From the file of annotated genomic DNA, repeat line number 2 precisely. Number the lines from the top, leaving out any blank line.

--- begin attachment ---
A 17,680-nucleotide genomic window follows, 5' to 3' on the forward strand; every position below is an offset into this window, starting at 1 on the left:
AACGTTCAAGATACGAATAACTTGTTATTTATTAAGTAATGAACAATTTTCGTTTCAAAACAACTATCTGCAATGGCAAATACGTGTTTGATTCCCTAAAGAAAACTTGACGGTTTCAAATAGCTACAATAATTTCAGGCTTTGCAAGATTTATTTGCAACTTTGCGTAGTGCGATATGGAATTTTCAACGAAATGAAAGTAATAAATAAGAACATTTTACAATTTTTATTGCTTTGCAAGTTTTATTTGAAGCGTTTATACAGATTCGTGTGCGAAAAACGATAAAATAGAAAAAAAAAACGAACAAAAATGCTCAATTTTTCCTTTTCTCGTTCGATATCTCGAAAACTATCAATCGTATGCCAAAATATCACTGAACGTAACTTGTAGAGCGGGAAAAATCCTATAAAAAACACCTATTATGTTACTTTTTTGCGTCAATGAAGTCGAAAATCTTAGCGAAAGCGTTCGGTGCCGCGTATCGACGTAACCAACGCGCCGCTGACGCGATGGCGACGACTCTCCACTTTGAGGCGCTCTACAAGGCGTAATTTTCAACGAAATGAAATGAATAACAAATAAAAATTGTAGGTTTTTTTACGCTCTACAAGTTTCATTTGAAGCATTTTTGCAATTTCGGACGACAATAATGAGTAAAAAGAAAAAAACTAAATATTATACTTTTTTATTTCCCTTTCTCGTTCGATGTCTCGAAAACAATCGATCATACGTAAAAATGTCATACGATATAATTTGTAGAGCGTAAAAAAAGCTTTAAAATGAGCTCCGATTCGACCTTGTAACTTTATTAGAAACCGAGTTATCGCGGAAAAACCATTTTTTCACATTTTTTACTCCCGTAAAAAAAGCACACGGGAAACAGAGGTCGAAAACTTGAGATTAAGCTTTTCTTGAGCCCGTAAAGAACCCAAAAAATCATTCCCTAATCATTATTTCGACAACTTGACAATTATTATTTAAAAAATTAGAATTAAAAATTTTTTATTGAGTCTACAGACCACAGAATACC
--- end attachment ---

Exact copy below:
AACGTTCAAGATACGAATAACTTGTTATTTATTAAGTAATGAACAATTTTCGTTTCAAAACAACTATCTGCAATGGCAAATACGTGTTTGATTCCCTAAAGAAAACTTGACGGTTTCAAATAGCTACAATAATTTCAGGCTTTGCAAGATTTATTTGCAACTTTGCGTAGTGCGATATGGAATTTTCAACGAAATGAAAGTAATAAATAAGAACATTTTACAATTTTTATTGCTTTGCAAGTTTTATTTGAAGCGTTTATACAGATTCGTGTGCGAAAAACGATAAAATAGAAAAAAAAAACGAACAAAAATGCTCAATTTTTCCTTTTCTCGTTCGATATCTCGAAAACTATCAATCGTATGCCAAAATATCACTGAACGTAACTTGTAGAGCGGGAAAAATCCTATAAAAAACACCTATTATGTTACTTTTTTGCGTCAATGAAGTCGAAAATCTTAGCGAAAGCGTTCGGTGCCGCGTATCGACGTAACCAACGCGCCGCTGACGCGATGGCGACGACTCTCCACTTTGAGGCGCTCTACAAGGCGTAATTTTCAACGAAATGAAATGAATAACAAATAAAAATTGTAGGTTTTTTTACGCTCTACAAGTTTCATTTGAAGCATTTTTGCAATTTCGGACGACAATAATGAGTAAAAAGAAAAAAACTAAATATTATACTTTTTTATTTCCCTTTCTCGTTCGATGTCTCGAAAACAATCGATCATACGTAAAAATGTCATACGATATAATTTGTAGAGCGTAAAAAAAGCTTTAAAATGAGCTCCGATTCGACCTTGTAACTTTATTAGAAACCGAGTTATCGCGGAAAAACCATTTTTTCACATTTTTTACTCCCGTAAAAAAAGCACACGGGAAACAGAGGTCGAAAACTTGAGATTAAGCTTTTCTTGAGCCCGTAAAGAACCCAAAAAATCATTCCCTAATCATTATTTCGACAACTTGACAATTATTATTTAAAAAATTAGAATTAAAAATTTTTTATTGAGTCTACAGACCACAGAATACC